Sunday, December 18, 2011

Public School Defends Posting Nativity Scene Despite Potential Church-State Challenges‏

A superintendent at Green County Tech Primary School in Paragould, Arkansas, is taking a strong stance in support of a Nativity scene at an elementary school in his district — a scene that has been posted for 20 years without incident.

After ordering the bulletin board be taken down, Superintendent Jerry Noble has decided to allow it once again.

The traditional Nativity scene includes the words, “Happy Birthday, Jesus,” which Noble, a Christian, is adamantly defending. After receiving two complaints this year, the superintendent initially consulted with lawyers and decided to remove the Nativity. But — the community’s reaction led to a change of heart.

“Enough is enough,” Noble explains. “It’s His birthday. We celebrate Jesus’ birthday. One person should not be offended by that. We don’t leave it up all year. We’re not promoting religion. It’s not an effort to convert anybody.”

He explains that he initially removed the Nativity, because he didn’t want to put the school district at risk. “I could not take it upon myself to get the school in a legal entanglement over separation of church and state because we would have to use tax dollars to fight it and that’s not my job to do that,” he explained. But once he removed the display, the community criticized the decision.

Then, a group came forward to support the school if and when a legal challenge against the display was waged. So, Noble decided to put the board up again. “To be honest with you, we offended a lot more people by taking it down than leaving it up,” he said.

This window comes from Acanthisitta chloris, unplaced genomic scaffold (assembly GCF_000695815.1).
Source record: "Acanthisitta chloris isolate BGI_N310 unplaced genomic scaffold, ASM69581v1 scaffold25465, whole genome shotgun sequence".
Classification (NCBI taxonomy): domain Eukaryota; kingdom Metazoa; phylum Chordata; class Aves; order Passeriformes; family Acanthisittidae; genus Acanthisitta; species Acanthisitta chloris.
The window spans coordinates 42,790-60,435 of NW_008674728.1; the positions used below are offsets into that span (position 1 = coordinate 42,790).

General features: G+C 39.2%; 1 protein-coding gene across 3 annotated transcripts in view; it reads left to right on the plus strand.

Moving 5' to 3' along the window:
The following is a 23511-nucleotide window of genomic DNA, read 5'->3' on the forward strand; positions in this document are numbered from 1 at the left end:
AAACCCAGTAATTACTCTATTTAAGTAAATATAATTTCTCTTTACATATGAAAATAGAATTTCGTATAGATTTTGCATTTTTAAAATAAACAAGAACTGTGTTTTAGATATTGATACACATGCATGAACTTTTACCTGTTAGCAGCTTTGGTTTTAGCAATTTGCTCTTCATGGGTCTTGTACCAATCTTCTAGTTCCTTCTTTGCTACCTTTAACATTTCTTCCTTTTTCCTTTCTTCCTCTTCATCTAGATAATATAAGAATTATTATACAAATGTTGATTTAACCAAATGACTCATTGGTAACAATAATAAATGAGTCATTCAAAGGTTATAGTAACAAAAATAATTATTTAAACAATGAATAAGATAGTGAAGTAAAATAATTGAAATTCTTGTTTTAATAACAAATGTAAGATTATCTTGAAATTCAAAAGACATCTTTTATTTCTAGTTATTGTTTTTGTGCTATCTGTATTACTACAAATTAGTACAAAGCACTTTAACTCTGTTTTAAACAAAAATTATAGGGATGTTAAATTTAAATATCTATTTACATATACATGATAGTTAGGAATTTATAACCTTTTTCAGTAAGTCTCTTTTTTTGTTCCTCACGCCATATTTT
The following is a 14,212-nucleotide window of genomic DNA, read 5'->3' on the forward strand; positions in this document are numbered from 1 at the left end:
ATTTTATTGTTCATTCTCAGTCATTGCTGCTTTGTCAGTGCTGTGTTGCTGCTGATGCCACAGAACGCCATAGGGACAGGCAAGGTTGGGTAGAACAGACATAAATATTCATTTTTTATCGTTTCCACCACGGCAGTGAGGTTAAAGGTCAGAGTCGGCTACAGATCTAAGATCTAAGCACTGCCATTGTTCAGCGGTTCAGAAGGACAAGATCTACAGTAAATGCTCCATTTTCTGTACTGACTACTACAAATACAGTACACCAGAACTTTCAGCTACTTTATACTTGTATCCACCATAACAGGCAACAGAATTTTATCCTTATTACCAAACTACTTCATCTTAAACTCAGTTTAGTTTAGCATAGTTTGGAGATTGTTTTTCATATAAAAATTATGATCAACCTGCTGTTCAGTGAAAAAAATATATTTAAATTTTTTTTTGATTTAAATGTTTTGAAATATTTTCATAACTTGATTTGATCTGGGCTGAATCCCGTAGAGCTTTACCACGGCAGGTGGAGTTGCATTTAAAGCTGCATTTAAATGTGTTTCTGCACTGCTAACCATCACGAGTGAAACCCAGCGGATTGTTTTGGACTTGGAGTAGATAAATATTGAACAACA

The Paragould Daily Press has more about the legal issues potentially facing the district:

…the school district’s attorney, Donn Mixon, who advised him to have the decoration removed. Mixon admitted he was not given all of the details surrounding the controversy and was simply asked whether a nativity scene displayed in a public school was a violation of the Establishment Clause of the First Amendment to the U.S. Constitution. [...]

“I gave the opinion that yes I believe, based upon what I was told about it, that if challenged, it could well violate the First Amendment,” Mixon said. “Prayer at graduation, the posting of the Ten Commandments, those are all issues that have been litigated under that establishment clause. The courts have generally held that if public schools do those types of things… that can violate the Establishment Clause.”

The district’s pro-Nativity stance is already frustrating those opposed to Noble’s actions. The American Civil Liberties Union Arkansas (ACLU) has already said that the school must abide by the Constitution. Rita Sklar, the state’s ACLU director, has come out strong, saying that it’s sad to see Noble and others not respecting the First Amendment. Fox News Radio has more about the controversy:

The Nativity scene was erected by Kay Williams, a counselor at the primary school. She’s been doing it for more than 20 years without any hint of controversy.

“We do live in the Bible Belt,” Williams told the Paragould Daily Press. “One thing that really disturbed most of [the supporters] was we hear about things like this all the time in other parts of the country. But, this is kind of a first for the Bible Belt, here in Arkansas.”

Noble says that Christians have been silent for too long.


British Children must learn times tables by age nine under tough new curriculum plans

Children will have to learn their times tables by the age of nine under plans to toughen up the National Curriculum.